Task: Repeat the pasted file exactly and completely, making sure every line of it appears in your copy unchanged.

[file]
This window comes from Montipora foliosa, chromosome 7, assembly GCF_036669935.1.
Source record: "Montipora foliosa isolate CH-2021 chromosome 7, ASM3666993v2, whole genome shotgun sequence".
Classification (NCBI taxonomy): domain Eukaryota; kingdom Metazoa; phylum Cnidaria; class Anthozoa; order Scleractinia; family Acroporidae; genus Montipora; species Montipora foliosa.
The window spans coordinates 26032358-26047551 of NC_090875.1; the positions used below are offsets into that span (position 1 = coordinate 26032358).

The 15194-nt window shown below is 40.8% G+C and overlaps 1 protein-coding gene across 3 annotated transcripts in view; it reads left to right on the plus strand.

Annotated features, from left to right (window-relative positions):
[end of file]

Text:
This window comes from Montipora foliosa, chromosome 7, assembly GCF_036669935.1.
Source record: "Montipora foliosa isolate CH-2021 chromosome 7, ASM3666993v2, whole genome shotgun sequence".
Classification (NCBI taxonomy): domain Eukaryota; kingdom Metazoa; phylum Cnidaria; class Anthozoa; order Scleractinia; family Acroporidae; genus Montipora; species Montipora foliosa.
The window spans coordinates 26032358-26047551 of NC_090875.1; the positions used below are offsets into that span (position 1 = coordinate 26032358).

The 15194-nt window shown below is 40.8% G+C and overlaps 1 protein-coding gene across 3 annotated transcripts in view; it reads left to right on the plus strand.

Annotated features, from left to right (window-relative positions):